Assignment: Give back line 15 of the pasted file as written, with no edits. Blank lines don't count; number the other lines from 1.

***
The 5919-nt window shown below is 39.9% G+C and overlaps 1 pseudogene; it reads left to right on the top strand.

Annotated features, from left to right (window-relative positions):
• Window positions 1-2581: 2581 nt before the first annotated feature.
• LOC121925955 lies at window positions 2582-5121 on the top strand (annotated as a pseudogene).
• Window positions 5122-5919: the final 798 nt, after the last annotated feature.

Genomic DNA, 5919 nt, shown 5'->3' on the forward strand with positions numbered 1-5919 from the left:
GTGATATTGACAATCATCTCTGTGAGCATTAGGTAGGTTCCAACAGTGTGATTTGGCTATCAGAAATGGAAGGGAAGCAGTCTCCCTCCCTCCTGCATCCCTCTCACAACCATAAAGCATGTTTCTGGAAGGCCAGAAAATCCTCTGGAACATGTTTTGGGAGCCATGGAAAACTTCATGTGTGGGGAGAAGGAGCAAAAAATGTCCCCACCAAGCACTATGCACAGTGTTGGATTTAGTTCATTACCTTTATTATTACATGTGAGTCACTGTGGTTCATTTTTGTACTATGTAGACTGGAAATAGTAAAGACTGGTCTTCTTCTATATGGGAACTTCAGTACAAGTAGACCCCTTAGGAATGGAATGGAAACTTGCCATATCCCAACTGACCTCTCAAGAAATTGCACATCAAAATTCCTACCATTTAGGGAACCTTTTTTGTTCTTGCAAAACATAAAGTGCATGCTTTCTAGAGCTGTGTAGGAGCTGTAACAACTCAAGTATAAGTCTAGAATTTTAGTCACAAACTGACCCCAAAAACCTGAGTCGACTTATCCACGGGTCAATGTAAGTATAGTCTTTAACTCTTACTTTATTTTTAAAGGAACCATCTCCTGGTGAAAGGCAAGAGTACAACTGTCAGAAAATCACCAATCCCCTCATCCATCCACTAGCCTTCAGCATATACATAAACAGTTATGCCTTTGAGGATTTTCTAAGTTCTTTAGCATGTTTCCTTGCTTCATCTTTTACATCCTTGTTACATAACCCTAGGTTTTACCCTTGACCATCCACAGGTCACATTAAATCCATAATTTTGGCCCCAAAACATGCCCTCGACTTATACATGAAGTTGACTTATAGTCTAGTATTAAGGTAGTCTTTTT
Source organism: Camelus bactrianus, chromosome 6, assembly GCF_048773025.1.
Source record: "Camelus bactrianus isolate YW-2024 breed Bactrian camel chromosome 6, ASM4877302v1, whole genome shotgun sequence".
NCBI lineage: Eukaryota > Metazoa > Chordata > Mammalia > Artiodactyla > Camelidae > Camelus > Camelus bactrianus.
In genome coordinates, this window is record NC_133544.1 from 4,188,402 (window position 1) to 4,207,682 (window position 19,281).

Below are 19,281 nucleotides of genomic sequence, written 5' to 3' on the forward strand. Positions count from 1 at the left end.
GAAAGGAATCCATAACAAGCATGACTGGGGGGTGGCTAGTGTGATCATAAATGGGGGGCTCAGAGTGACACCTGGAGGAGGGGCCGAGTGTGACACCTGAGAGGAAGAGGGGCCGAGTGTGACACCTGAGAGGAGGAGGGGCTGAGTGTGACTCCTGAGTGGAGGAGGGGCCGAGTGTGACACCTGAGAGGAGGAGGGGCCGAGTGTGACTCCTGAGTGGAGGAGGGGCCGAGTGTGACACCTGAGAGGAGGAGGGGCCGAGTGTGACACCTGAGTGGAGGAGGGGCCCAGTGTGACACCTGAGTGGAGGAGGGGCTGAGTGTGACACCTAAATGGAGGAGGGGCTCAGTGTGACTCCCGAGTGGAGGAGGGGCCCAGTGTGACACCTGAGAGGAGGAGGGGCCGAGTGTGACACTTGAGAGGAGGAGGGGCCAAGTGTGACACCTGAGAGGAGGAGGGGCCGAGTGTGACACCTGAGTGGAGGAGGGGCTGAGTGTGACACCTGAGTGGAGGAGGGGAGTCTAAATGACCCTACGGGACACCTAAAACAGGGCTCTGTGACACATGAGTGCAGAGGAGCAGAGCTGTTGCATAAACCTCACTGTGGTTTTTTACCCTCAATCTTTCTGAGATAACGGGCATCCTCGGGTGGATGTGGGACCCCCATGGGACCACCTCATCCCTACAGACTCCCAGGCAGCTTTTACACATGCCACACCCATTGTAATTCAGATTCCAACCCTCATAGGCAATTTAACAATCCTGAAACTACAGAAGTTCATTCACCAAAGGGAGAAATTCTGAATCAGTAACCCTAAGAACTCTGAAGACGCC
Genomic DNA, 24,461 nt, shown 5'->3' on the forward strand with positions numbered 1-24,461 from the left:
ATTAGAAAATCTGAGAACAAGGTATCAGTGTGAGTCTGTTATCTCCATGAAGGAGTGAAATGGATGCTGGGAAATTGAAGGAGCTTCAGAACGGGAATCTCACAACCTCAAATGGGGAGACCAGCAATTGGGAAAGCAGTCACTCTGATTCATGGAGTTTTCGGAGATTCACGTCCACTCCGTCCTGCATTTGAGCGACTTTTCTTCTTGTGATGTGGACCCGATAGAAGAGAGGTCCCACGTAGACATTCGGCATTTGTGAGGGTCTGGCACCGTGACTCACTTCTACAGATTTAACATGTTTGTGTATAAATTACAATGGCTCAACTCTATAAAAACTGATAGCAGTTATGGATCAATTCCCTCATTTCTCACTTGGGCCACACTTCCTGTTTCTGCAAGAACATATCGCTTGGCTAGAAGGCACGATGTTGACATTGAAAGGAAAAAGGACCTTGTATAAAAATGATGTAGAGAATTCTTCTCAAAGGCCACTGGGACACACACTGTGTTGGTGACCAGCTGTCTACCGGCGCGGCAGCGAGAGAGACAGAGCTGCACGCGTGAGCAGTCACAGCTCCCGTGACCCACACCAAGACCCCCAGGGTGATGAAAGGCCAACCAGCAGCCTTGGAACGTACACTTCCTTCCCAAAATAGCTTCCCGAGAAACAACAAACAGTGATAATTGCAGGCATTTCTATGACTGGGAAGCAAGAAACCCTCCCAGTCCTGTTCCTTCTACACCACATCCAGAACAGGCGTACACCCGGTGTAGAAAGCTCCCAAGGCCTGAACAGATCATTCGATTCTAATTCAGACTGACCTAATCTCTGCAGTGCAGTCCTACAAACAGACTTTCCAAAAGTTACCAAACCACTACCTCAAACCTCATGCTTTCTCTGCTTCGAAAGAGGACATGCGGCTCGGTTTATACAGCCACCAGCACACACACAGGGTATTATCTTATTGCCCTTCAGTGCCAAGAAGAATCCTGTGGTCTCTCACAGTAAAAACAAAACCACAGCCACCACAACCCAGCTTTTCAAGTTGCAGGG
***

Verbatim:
ATTAGAAAATCTGAGAACAAGGTATCAGTGTGAGTCTGTTATCTCCATGAAGGAGTGAAATGGATGCTGGGAAATTGAAGGAGCTTCAGAACGGGAATCTCACAACCTCAAATGGGGAGACCAGCAATTGGGAAAGCAGTCACTCTGATTCATGGAGTTTTCGGAGATTCACGTCCACTCCGTCCTGCATTTGAGCGACTTTTCTTCTTGTGATGTGGACCCGATAGAAGAGAGGTCCCACGTAGACATTCGGCATTTGTGAGGGTCTGGCACCGTGACTCACTTCTACAGATTTAACATGTTTGTGTATAAATTACAATGGCTCAACTCTATAAAAACTGATAGCAGTTATGGATCAATTCCCTCATTTCTCACTTGGGCCACACTTCCTGTTTCTGCAAGAACATATCGCTTGGCTAGAAGGCACGATGTTGACATTGAAAGGAAAAAGGACCTTGTATAAAAATGATGTAGAGAATTCTTCTCAAAGGCCACTGGGACACACACTGTGTTGGTGACCAGCTGTCTACCGGCGCGGCAGCGAGAGAGACAGAGCTGCACGCGTGAGCAGTCACAGCTCCCGTGACCCACACCAAGACCCCCAGGGTGATGAAAGGCCAACCAGCAGCCTTGGAACGTACACTTCCTTCCCAAAATAGCTTCCCGAGAAACAACAAACAGTGATAATTGCAGGCATTTCTATGACTGGGAAGCAAGAAACCCTCCCAGTCCTGTTCCTTCTACACCACATCCAGAACAGGCGTACACCCGGTGTAGAAAGCTCCCAAGGCCTGAACAGATCATTCGATTCTAATTCAGACTGACCTAATCTCTGCAGTGCAGTCCTACAAACAGACTTTCCAAAAGTTACCAAACCACTACCTCAAACCTCATGCTTTCTCTGCTTCGAAAGAGGACATGCGGCTCGGTTTATACAGCCACCAGCACACACACAGGGTATTATCTTATTGCCCTTCAGTGCCAAGAAGAATCCTGTGGTCTCTCACAGTAAAAACAAAACCACAGCCACCACAACCCAGCTTTTCAAGTTGCAGGG